1. The trade deadline is just a week awayt. Hard to believe the Thunder won’t make some sort of move. Conventional wisdom says OKC will shop Eric Maynor, but before considering who the Thunder will send off, they have to figure out what they need most — and that’s bench help. Kevin Martin has been a more-than-adequate replacement for James Harden, but if Martin’s shot is off, and if Durant isn’t in the game, the offense stagnates.
Maybe the Thunder need another big man, but really, if OKC is playing Miami, smaller is likely the better approach. The Thunder would be better suited to get a scorer to go along with Martin and Nick Collison.
Count on general manager Sam Presti to make an effort toward a move. The bench has to be a priority. This is a team trying to win the NBA championship, not just make the playoffs or advance to the second round. Not to overreact, but Thursday’s showing against Miami might give Presti an even greater sense of urgency. The bench had just 16 points and Martin was pretty much a no-show. He had nine points. Reggie Jackson scored seven. No one on else on the bench scored. You have to love the dive-on-the-floor-all-the-time mentality from Collison, but that doesn’t always equal offense.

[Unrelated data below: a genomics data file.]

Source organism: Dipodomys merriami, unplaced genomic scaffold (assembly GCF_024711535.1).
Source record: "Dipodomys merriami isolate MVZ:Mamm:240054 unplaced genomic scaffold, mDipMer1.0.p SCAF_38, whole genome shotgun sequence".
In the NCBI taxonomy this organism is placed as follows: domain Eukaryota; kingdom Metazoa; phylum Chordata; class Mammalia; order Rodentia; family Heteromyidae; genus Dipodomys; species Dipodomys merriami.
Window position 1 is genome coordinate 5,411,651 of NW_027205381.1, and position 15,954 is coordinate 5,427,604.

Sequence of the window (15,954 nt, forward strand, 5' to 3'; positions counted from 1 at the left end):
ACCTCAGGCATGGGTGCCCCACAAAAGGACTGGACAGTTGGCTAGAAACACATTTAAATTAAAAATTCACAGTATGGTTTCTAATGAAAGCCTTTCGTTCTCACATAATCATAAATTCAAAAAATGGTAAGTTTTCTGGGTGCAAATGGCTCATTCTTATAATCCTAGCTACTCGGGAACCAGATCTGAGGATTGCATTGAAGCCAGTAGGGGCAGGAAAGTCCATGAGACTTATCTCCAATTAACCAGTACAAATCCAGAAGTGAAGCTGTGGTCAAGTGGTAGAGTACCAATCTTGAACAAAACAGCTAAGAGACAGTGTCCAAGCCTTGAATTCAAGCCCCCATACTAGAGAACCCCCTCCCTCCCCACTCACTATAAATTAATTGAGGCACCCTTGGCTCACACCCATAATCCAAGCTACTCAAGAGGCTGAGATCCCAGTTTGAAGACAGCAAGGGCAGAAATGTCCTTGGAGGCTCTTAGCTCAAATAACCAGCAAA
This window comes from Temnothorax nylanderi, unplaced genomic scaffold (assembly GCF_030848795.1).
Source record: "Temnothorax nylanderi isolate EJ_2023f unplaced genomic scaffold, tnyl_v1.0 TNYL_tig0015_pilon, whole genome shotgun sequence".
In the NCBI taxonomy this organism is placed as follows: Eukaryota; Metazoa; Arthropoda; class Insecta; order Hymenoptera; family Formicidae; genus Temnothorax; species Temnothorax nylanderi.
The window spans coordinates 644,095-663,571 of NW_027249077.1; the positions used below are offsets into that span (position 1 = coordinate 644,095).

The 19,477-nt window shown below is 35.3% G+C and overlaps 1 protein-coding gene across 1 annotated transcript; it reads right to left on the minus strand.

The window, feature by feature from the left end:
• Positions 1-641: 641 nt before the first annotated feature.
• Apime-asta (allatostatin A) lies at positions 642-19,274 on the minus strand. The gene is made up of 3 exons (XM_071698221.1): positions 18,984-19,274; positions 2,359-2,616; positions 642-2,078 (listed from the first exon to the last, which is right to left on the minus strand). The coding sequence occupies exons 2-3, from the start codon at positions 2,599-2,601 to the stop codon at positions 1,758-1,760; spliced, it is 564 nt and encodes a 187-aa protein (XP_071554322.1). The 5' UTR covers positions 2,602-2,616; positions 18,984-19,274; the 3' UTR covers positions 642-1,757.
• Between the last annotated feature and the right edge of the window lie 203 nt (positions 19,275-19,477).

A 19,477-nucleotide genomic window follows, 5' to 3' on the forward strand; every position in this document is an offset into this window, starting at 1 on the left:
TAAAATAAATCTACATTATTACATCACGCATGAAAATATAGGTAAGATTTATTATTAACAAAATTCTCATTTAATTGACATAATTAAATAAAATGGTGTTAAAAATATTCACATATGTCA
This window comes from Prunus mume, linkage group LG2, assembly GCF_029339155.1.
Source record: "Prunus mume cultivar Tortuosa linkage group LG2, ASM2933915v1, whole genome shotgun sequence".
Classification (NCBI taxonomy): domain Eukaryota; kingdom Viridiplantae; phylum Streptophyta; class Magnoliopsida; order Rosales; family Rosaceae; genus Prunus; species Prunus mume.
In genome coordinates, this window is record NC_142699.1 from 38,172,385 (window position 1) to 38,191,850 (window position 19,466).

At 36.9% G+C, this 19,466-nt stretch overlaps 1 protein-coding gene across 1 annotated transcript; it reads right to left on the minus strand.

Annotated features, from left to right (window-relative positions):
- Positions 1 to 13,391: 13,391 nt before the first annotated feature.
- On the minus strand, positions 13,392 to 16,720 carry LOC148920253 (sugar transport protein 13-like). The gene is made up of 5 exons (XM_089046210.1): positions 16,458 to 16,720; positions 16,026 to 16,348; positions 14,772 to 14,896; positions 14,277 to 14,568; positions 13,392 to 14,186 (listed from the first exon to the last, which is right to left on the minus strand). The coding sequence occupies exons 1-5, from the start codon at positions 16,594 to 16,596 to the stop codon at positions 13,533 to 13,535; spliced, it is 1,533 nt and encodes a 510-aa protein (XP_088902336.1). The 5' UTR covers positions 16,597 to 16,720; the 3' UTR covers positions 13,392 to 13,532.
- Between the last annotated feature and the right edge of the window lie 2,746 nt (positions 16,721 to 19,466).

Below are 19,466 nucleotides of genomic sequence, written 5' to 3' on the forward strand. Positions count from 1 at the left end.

2. Maybe the All-Star break is coming at the right time. Westbrook had another interview incident, this time coming after the Utah game when he walked out after the loss to the Jazz. Westbrook is not one to be chatty, generally taking only a few questions, but this one was brief, even by his standards. Westbrook apparently didn’t like the vanilla question of whether the Jazz won or the Thunder lost, ending the conversation by saying, “Yall, (expletive) trippin.” Even Durant, who picked up his 10th technical foul of the season was a bit curt, saying, “They kicked our ass.” Durant received another technical on Thursday night against Miami.